The characteristics of the Greenspring Fund (grspx) might be a little hard to grasp at first glance. S&P calls it a “hybrid U.S. flexible” fund, a classification that lacks the clarity of, say, mid-cap value or large-cap growth. Whatever you call it, from an objective performance viewpoint the fund looks pretty good. It’s dramatically outperformed its style peers in every measurable period for the last decade. S&P gives it a five-star rating overall, as well as for the one-, three-, and five-year periods. Morningstar echoed that endorsement when it raised the fund rating to five stars on November 2 of this year.
The advisor to the Greenspring Fund is Corbyn Investment Management, an employee-owned firm based in Lutherville, Maryland, that also offers separately managed accounts for high-net-worth individuals.
The firm takes a balanced approach to its investments both for the Greenspring Fund and its individual clients with the combined goals of preserving capital and providing consistent returns regardless of current conditions in the bond and equity markets. Fund manager Charles “Chip” vK. Carlson, who also serves as Corbyn’s chairman and president, isn’t afraid to park the fund’s money in cash alternatives if that’s what it takes to keep his shareholders from losing money in an unfriendly environment. It’s a strategy that has paid off over time, allowing the fund to offer its investors consistent returns and above-par performance even in difficult markets.
Let’s start by talking about the background of the Greenspring Fund and the investment philosophy behind it. The fund is distinctive in many ways. We are not part of a family of mutual funds. This is the only fund we manage and we are totally focused on a single investment philosophy. I think that’s a point that separates us from many other mutual fund companies. In style the fund takes a very hard-core value approach to both stocks and bonds. We’re a balanced fund. Lipper calls us a flexible portfolio fund, which means we’re not mandated to be within a certain range of stocks or bonds. With our equities, we like to focus on what we call inefficiently priced stocks as well as fixed-income securities.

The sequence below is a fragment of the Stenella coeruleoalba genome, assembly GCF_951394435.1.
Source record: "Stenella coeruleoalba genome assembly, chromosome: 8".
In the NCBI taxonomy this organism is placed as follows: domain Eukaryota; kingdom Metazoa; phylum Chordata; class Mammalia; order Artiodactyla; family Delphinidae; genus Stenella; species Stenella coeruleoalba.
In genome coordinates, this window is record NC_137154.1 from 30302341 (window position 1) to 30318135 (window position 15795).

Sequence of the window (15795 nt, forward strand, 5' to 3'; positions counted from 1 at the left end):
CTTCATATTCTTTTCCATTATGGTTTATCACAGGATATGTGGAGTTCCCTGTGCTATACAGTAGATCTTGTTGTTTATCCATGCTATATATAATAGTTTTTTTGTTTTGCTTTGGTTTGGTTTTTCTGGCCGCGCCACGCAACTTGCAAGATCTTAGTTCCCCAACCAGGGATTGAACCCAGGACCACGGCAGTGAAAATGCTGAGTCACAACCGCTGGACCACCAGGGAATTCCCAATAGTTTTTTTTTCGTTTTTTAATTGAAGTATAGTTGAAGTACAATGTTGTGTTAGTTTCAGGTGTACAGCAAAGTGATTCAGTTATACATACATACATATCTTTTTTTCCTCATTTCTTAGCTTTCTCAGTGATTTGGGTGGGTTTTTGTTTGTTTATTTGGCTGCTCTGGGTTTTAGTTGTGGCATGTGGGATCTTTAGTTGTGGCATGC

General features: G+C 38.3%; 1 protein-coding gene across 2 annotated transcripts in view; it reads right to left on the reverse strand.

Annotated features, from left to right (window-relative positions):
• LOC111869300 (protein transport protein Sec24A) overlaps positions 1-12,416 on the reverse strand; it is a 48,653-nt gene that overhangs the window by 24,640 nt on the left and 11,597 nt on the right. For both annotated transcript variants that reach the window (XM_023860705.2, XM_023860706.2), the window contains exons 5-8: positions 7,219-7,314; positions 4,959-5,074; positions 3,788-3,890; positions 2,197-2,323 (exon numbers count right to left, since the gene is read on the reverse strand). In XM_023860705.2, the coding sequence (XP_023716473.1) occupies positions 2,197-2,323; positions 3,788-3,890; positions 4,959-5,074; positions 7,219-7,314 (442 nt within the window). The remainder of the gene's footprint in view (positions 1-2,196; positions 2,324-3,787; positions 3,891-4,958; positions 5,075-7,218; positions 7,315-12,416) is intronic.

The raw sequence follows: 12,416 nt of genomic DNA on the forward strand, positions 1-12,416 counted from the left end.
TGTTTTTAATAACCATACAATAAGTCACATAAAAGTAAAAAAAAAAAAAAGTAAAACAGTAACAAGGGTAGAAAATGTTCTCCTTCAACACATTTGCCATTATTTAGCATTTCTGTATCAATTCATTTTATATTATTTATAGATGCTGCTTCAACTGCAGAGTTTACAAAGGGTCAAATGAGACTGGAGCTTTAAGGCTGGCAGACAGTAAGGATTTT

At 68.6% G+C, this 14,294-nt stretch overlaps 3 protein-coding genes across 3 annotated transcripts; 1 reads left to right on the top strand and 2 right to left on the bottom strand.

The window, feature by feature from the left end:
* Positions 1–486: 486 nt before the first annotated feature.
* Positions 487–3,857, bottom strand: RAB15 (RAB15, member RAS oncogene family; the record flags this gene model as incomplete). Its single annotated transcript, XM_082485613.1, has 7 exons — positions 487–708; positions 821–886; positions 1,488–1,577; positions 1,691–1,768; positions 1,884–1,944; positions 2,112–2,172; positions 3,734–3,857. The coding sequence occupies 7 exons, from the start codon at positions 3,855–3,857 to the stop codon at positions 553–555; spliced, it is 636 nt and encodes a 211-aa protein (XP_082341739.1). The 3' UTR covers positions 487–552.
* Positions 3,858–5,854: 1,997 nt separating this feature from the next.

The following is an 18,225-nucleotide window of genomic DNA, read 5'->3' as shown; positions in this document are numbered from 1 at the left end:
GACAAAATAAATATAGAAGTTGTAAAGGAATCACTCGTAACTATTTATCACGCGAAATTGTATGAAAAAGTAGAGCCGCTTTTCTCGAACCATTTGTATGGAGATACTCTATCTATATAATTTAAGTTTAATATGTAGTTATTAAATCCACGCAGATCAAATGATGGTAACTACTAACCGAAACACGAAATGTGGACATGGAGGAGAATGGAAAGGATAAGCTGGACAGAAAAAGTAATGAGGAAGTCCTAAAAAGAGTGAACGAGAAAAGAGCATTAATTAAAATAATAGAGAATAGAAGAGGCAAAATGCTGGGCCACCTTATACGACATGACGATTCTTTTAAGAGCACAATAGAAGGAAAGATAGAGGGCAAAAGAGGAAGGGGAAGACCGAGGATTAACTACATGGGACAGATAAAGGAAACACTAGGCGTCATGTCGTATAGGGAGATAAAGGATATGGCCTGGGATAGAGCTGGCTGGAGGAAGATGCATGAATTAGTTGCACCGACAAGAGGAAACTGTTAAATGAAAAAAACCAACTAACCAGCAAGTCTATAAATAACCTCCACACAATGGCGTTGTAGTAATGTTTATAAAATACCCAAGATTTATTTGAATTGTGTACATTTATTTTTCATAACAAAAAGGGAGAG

With so many options to choose from, what screening do you perform to arrive at the right portfolio? As far as equities are concerned, we search through what we call the “inefficient” sector. These are companies that are not well covered or sufficiently followed by the investment community. Consequently, most of the investments that we end up buying are in the small- to mid-cap area, but we certainly have some large-cap stocks as well, ones that we feel are mispriced.
We’ve always done a lot of our own homework because, by definition, if a stock is inefficiently followed, the research coverage isn’t very deep or thorough. I think the trend on Wall Street with a lot of the major investment banking firms dropping analysts and cutting back on their research staff bodes well, in a competitive sense, for the Greenspring Fund because we’re used to doing our own research.
The stocks that are not well covered by the investment community tend to be inexpensively valued on the basis of a company’s earnings, or cash flow, or free cash flow. Free cash flow in particular is a characteristic that we like to focus on when we’re researching a company. We like companies that have a good industry position, have a strong management team, have the ability to generate free cash flow, and have exhibited a history of making wise allocation decisions with that free cash flow.